• Political constraints on the U.S. climate negotiating position and on providing public funds, will limit for many years the role the U.S. will play in providing public funding to the Green Climate Fund established in the Cancun Agreement, making it difficult to bring public financing mechanisms to scale.
    • Multilateral development banks will play a key role in meeting developed world financing obligations, but limitations on multilateral bank financing will require a new international, single-purpose “green bank” that would foster widespread deployment of clean energy by providing low cost financing to private clean energy projects.
  • 4. Background
    • At the UNFCCC conventions in Copenhagen and Cancun, developed countries committed themselves to a goal of jointly mobilizing $100 billion a year to address the high costs of adapting to and mitigating the effects of climate change in developing countries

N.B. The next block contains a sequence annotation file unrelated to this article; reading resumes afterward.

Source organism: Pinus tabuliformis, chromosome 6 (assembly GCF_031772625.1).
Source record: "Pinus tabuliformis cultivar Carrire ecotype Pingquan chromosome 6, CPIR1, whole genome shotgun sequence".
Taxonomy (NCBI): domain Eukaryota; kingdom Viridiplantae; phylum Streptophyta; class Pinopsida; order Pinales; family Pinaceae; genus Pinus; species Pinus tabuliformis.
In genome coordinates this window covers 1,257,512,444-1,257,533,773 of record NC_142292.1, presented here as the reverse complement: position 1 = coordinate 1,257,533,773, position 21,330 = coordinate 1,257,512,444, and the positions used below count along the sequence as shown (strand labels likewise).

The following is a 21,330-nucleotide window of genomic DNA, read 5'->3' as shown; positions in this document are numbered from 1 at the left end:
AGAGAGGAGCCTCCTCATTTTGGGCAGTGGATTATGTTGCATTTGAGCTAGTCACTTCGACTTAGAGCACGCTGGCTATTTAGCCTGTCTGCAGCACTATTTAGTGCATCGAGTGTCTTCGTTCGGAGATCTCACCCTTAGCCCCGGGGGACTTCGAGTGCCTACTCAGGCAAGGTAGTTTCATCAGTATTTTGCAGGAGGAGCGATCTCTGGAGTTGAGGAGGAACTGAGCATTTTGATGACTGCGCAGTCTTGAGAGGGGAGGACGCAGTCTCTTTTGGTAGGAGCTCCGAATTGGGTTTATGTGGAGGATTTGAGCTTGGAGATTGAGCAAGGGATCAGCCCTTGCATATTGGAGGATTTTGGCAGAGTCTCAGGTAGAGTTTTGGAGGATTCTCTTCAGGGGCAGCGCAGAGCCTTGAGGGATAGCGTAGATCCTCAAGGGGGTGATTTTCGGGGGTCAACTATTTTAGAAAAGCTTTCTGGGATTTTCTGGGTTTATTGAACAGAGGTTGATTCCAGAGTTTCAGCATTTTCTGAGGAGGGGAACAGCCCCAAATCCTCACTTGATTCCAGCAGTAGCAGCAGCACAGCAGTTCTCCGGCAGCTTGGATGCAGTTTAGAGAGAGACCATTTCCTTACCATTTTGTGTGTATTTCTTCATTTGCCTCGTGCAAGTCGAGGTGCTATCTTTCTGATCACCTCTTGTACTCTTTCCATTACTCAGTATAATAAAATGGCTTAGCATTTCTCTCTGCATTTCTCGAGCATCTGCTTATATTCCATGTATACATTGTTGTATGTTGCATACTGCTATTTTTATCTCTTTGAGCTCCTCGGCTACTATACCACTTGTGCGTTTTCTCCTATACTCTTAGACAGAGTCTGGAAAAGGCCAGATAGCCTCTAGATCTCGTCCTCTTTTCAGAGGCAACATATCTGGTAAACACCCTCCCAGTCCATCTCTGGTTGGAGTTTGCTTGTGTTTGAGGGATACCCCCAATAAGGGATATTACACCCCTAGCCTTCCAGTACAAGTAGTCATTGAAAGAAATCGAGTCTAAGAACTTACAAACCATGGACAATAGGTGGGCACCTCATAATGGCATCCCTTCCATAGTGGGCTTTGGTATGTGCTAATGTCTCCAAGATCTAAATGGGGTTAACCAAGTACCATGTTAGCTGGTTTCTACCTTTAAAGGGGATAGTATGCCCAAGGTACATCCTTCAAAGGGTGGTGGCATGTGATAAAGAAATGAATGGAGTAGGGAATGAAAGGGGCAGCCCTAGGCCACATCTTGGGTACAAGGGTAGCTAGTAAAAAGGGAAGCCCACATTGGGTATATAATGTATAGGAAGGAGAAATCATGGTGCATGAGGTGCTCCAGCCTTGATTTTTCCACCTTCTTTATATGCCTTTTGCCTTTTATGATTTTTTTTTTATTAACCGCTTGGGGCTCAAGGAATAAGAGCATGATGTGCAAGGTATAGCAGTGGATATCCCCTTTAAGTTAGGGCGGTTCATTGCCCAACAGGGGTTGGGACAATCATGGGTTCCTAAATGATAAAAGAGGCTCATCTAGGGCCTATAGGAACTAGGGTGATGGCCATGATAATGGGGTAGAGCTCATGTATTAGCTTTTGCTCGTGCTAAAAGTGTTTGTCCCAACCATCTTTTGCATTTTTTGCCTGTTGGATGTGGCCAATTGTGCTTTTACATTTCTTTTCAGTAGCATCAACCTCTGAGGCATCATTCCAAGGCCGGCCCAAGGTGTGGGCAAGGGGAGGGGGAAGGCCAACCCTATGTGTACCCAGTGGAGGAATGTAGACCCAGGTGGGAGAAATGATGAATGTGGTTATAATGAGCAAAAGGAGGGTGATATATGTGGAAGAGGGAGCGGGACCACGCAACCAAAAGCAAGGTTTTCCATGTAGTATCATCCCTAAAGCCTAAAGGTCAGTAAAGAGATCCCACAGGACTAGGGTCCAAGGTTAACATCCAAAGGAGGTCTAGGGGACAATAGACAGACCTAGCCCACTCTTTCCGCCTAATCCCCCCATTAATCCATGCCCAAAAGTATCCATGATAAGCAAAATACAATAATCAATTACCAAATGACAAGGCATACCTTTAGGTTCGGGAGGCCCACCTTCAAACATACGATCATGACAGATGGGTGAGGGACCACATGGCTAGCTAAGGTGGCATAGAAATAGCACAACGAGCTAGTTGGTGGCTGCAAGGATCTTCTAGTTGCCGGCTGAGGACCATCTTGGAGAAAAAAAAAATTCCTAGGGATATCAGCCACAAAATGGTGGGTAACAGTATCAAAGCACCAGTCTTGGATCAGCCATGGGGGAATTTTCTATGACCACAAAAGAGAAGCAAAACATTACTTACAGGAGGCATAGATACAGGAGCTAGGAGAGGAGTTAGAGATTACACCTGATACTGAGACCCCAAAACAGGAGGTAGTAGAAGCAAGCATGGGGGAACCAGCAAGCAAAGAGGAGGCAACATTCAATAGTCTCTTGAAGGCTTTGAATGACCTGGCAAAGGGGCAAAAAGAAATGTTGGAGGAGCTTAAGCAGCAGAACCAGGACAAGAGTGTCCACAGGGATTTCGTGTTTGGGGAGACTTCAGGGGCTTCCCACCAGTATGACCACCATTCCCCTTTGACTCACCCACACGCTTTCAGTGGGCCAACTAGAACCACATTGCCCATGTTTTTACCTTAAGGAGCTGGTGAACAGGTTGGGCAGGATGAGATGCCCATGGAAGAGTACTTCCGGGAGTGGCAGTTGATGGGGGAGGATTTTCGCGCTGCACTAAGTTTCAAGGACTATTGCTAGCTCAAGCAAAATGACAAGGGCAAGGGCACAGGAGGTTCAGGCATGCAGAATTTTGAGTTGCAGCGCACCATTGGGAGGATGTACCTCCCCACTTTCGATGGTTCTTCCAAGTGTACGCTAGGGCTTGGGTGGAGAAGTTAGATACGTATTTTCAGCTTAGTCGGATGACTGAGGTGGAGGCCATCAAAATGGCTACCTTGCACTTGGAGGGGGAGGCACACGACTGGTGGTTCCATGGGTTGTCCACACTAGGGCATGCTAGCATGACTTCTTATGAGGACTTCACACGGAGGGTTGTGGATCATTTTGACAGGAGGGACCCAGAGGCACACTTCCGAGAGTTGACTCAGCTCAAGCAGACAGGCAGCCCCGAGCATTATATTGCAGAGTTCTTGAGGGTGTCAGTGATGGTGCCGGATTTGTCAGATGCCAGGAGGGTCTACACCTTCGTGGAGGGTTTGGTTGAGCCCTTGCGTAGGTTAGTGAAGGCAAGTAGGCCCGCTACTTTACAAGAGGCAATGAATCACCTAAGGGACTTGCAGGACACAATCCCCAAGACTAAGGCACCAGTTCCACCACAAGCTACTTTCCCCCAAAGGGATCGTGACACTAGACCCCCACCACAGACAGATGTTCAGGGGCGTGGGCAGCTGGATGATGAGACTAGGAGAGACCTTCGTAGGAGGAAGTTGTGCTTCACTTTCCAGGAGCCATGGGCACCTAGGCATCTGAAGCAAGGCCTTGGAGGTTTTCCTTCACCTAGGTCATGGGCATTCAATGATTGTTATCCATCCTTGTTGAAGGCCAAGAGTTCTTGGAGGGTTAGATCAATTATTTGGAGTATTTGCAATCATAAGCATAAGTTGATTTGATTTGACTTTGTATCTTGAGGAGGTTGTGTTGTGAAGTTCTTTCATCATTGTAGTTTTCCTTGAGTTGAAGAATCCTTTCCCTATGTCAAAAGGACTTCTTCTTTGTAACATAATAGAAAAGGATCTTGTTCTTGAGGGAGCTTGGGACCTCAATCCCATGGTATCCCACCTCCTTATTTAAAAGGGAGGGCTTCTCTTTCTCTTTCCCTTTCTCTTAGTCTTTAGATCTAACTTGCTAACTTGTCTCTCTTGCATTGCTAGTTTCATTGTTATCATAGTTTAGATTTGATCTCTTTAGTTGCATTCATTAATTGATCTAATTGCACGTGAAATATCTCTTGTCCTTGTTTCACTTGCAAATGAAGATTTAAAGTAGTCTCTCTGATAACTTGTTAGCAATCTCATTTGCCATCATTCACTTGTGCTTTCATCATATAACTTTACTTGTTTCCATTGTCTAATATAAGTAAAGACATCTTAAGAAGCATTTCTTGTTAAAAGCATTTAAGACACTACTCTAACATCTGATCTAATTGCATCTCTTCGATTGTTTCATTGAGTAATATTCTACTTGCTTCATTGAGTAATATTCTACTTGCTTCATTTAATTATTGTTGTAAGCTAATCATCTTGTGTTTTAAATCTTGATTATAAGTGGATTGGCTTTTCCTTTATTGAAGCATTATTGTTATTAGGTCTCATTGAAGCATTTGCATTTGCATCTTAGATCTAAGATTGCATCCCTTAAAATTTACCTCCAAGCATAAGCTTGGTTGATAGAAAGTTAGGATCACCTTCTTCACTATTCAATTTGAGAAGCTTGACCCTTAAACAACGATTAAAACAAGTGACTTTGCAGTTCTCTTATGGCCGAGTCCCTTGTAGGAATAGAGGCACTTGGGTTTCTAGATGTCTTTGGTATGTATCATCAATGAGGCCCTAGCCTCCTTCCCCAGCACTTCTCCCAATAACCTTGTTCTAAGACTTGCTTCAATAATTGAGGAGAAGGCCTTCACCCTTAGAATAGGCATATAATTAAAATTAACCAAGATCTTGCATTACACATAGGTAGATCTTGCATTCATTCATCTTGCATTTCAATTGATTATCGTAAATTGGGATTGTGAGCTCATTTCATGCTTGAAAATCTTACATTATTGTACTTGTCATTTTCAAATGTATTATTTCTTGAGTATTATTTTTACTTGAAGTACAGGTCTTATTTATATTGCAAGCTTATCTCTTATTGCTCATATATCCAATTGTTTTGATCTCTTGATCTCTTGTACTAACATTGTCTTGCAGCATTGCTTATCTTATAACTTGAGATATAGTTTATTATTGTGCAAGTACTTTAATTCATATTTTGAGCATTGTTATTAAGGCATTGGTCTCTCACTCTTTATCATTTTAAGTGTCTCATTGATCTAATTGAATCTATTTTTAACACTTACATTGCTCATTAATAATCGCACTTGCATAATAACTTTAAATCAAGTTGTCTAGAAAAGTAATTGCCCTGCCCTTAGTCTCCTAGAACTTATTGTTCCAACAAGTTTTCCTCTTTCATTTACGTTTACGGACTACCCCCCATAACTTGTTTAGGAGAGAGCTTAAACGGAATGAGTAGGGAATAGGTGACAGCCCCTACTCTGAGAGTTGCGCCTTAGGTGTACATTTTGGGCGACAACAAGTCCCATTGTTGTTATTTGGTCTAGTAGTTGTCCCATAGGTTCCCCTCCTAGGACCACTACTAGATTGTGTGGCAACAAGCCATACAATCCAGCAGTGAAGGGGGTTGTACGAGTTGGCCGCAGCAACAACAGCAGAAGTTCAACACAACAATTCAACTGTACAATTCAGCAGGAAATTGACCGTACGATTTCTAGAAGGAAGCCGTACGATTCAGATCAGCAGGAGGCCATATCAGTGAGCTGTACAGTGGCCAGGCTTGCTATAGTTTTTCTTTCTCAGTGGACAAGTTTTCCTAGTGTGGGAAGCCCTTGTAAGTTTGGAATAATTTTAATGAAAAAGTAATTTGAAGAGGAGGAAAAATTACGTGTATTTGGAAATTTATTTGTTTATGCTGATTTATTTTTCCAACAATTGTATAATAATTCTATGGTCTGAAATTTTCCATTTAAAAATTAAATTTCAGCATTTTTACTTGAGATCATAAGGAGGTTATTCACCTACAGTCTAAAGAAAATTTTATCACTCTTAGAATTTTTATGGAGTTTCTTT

• Agreed that financing would come from a wide variety of sources, public and private, bilateral and multilateral, including alternative sources of funding
    • On November 5, 2010, a team of experts submitted the “report of the Secretary-General’s High-level Advisory Group on Climate Change Financing”
    • The Advisory Group noted that the “revenue potential from private financing was estimated to be up to $500 billion in 2020, generated from a leverage factor of 2 and 4 on public flows and carbon market offsets”
    • The Cancun Agreement established a Green Climate Fund to be designated as an operating entity of the financial mechanism of the Convention. The Green Climate Fund will be accountable to and function under the guidance of the Conference of the Parties. The World Bank was invited to be the interim trustee of the Fund.
  • 5. Background
    • The political constraints on the U.S. negotiating position in global climate negotiations at Copenhagen, Cancun and beyond